Winter is coming, and TRPM8 welcomes the cold!

TRPM8, or transient receptor potential melastatin 8, is a nonselective cation channel that is activated by cold environments and menthol-like cooling compounds.  While TRPM8 is best known for its location in peripheral nerve endings, it has functionality both inside and out of the nervous system.  Within the nervous system, TRPM8 is responsible for our response to cold and or menthol like stimuli.  Our reaction to cold sensation is involved in a variety of processes and can be a part of reactions such as asthma.  Outside of the nervous system, TRPM8 has shown high expression in pro

TRPM8: The Multi-functional Ion Channel

TRPM8 is a transmembrane homo-tetramer ion channel that is activated by cold temperatures, cooling agents, and menthol stimuli. It belongs to a subgroup within the larger family of TRP cation channels (including the TRPV1 capsaicin receptor) that are named after the melastatin protein. These proteins are also known chanzymes due to their C-terminus enzyme domains. TRPM8 contains a voltage sensor as well as a binding domain for channel agonists such as menthol and icilin.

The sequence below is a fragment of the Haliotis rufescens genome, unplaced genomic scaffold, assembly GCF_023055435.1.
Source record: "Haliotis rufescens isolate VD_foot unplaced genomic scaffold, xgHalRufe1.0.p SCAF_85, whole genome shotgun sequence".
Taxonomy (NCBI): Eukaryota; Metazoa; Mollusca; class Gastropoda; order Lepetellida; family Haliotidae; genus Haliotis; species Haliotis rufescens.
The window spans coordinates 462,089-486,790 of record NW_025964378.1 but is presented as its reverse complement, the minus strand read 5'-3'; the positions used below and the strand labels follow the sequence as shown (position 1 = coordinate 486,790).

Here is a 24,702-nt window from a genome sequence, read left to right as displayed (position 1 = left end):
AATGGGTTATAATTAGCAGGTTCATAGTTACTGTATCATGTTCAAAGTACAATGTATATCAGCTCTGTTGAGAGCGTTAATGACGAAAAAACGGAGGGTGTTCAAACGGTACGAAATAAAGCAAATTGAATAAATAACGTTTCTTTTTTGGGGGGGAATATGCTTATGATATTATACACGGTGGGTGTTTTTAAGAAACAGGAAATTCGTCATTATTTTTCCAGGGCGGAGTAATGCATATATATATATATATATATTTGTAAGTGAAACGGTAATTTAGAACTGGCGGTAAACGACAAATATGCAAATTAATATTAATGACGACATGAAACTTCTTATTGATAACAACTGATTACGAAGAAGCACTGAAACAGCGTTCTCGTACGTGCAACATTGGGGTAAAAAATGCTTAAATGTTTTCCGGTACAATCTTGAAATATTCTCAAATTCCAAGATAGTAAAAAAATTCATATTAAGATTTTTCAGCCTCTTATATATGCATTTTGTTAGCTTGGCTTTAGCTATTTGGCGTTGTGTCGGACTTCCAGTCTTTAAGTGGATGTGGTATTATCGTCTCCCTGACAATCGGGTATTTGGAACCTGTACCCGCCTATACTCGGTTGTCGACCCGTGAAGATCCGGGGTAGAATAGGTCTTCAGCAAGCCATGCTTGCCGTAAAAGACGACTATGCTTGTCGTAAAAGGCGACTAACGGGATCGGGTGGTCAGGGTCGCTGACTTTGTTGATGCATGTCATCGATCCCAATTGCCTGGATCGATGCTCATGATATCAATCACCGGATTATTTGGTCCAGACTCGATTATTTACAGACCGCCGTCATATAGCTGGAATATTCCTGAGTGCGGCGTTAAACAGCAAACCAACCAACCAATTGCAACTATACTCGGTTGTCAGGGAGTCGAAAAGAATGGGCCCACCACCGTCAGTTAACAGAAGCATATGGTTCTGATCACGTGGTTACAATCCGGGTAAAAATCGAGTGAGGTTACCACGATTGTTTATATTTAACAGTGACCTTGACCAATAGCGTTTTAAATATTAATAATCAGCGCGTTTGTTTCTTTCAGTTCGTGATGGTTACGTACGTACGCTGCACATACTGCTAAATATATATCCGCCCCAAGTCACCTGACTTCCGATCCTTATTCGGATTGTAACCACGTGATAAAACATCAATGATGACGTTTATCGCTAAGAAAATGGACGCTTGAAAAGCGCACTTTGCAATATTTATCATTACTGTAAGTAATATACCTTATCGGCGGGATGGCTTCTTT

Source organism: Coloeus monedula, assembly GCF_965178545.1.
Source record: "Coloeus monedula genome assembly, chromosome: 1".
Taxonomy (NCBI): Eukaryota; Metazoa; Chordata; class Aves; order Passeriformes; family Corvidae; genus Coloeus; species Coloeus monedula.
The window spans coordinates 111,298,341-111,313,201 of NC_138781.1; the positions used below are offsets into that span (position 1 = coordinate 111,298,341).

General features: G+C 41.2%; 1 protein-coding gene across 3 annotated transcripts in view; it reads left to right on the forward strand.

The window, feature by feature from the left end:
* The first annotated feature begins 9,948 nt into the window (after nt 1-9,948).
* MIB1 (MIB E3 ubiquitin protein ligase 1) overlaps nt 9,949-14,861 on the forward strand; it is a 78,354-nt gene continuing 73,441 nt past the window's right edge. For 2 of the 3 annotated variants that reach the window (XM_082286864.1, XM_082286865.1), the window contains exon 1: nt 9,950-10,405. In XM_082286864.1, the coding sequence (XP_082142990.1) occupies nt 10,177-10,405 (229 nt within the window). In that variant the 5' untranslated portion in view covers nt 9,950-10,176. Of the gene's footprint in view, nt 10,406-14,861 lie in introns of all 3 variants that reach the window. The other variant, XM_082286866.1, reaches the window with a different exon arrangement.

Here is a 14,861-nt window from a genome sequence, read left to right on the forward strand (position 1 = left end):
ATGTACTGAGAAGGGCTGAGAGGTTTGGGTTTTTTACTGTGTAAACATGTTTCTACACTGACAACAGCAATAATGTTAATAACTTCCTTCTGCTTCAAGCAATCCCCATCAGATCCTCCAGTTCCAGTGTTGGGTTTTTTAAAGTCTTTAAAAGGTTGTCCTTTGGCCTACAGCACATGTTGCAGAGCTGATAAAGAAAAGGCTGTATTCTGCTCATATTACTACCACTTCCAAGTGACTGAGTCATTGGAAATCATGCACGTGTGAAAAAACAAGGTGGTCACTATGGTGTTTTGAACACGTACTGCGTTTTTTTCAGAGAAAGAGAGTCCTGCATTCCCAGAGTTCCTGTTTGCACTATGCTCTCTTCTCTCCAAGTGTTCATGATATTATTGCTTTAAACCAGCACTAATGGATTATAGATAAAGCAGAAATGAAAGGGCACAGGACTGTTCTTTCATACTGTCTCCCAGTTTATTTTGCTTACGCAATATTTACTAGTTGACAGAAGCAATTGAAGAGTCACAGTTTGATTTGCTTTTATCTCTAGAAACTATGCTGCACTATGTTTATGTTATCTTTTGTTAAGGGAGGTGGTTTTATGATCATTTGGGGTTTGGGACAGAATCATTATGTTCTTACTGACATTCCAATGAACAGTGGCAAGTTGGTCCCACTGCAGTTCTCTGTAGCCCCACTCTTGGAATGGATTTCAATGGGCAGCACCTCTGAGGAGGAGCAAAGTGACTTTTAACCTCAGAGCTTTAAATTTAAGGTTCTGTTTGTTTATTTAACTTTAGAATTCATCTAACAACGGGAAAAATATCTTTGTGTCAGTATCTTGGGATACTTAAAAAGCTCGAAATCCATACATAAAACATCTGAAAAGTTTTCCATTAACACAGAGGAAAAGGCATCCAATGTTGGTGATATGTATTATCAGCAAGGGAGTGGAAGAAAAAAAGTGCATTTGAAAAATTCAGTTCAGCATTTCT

Touch Infographic: From Touch Receptors to the Brain

The body contains thousands of receptors and nerves which allow us to experience the sense of touch, also referred to as tactile perception. The somatosensory system allows organisms to perceive and decode a wide range of tactile stimuli to allow for the recognition of objects, ability to discern textures and provide feedback on sensory-motor systems. 

Touch Infographic: From Touch Receptors to the Brain